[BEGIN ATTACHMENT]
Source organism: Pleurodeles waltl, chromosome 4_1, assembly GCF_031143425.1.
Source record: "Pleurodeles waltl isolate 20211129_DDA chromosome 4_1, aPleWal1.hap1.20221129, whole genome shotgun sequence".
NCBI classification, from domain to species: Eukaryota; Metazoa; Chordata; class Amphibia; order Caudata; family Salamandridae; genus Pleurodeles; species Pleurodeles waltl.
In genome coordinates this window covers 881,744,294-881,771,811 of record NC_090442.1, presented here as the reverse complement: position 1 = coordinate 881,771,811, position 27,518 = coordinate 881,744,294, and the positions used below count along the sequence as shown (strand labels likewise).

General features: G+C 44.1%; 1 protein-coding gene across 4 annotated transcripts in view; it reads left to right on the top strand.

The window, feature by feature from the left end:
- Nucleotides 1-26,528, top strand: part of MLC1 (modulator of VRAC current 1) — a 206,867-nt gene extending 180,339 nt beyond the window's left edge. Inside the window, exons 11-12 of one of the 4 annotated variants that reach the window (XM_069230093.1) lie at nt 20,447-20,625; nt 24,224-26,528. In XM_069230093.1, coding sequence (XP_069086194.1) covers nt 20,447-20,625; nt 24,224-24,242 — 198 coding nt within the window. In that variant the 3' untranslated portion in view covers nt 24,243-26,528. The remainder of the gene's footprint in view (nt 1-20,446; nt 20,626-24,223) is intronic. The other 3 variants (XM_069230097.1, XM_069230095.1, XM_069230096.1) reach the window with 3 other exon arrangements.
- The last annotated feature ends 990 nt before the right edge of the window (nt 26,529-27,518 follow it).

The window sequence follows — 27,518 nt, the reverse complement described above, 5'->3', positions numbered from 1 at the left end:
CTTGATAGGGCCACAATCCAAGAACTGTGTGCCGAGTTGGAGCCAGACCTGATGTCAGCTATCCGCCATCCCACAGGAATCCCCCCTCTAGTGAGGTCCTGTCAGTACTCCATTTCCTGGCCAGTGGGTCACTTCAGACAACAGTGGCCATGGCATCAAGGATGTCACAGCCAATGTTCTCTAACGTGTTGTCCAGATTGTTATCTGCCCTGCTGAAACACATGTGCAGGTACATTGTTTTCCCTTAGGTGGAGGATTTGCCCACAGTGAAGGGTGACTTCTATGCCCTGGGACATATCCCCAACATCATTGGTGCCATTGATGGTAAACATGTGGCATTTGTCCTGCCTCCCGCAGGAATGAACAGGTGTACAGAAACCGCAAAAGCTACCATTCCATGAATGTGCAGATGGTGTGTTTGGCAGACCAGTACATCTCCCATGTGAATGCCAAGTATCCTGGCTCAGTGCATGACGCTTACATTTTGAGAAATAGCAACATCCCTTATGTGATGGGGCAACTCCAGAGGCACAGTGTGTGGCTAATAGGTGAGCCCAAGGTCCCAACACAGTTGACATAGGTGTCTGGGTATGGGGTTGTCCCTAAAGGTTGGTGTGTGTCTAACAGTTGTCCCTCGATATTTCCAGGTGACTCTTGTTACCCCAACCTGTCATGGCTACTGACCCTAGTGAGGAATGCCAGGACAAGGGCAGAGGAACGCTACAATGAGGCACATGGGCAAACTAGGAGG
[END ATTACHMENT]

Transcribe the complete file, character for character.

Source organism: Pleurodeles waltl, chromosome 4_1, assembly GCF_031143425.1.
Source record: "Pleurodeles waltl isolate 20211129_DDA chromosome 4_1, aPleWal1.hap1.20221129, whole genome shotgun sequence".
NCBI classification, from domain to species: Eukaryota; Metazoa; Chordata; class Amphibia; order Caudata; family Salamandridae; genus Pleurodeles; species Pleurodeles waltl.
In genome coordinates this window covers 881,744,294-881,771,811 of record NC_090442.1, presented here as the reverse complement: position 1 = coordinate 881,771,811, position 27,518 = coordinate 881,744,294, and the positions used below count along the sequence as shown (strand labels likewise).

General features: G+C 44.1%; 1 protein-coding gene across 4 annotated transcripts in view; it reads left to right on the top strand.

The window, feature by feature from the left end:
- Nucleotides 1-26,528, top strand: part of MLC1 (modulator of VRAC current 1) — a 206,867-nt gene extending 180,339 nt beyond the window's left edge. Inside the window, exons 11-12 of one of the 4 annotated variants that reach the window (XM_069230093.1) lie at nt 20,447-20,625; nt 24,224-26,528. In XM_069230093.1, coding sequence (XP_069086194.1) covers nt 20,447-20,625; nt 24,224-24,242 — 198 coding nt within the window. In that variant the 3' untranslated portion in view covers nt 24,243-26,528. The remainder of the gene's footprint in view (nt 1-20,446; nt 20,626-24,223) is intronic. The other 3 variants (XM_069230097.1, XM_069230095.1, XM_069230096.1) reach the window with 3 other exon arrangements.
- The last annotated feature ends 990 nt before the right edge of the window (nt 26,529-27,518 follow it).

The window sequence follows — 27,518 nt, the reverse complement described above, 5'->3', positions numbered from 1 at the left end:
CTTGATAGGGCCACAATCCAAGAACTGTGTGCCGAGTTGGAGCCAGACCTGATGTCAGCTATCCGCCATCCCACAGGAATCCCCCCTCTAGTGAGGTCCTGTCAGTACTCCATTTCCTGGCCAGTGGGTCACTTCAGACAACAGTGGCCATGGCATCAAGGATGTCACAGCCAATGTTCTCTAACGTGTTGTCCAGATTGTTATCTGCCCTGCTGAAACACATGTGCAGGTACATTGTTTTCCCTTAGGTGGAGGATTTGCCCACAGTGAAGGGTGACTTCTATGCCCTGGGACATATCCCCAACATCATTGGTGCCATTGATGGTAAACATGTGGCATTTGTCCTGCCTCCCGCAGGAATGAACAGGTGTACAGAAACCGCAAAAGCTACCATTCCATGAATGTGCAGATGGTGTGTTTGGCAGACCAGTACATCTCCCATGTGAATGCCAAGTATCCTGGCTCAGTGCATGACGCTTACATTTTGAGAAATAGCAACATCCCTTATGTGATGGGGCAACTCCAGAGGCACAGTGTGTGGCTAATAGGTGAGCCCAAGGTCCCAACACAGTTGACATAGGTGTCTGGGTATGGGGTTGTCCCTAAAGGTTGGTGTGTGTCTAACAGTTGTCCCTCGATATTTCCAGGTGACTCTTGTTACCCCAACCTGTCATGGCTACTGACCCTAGTGAGGAATGCCAGGACAAGGGCAGAGGAACGCTACAATGAGGCACATGGGCAAACTAGGAGG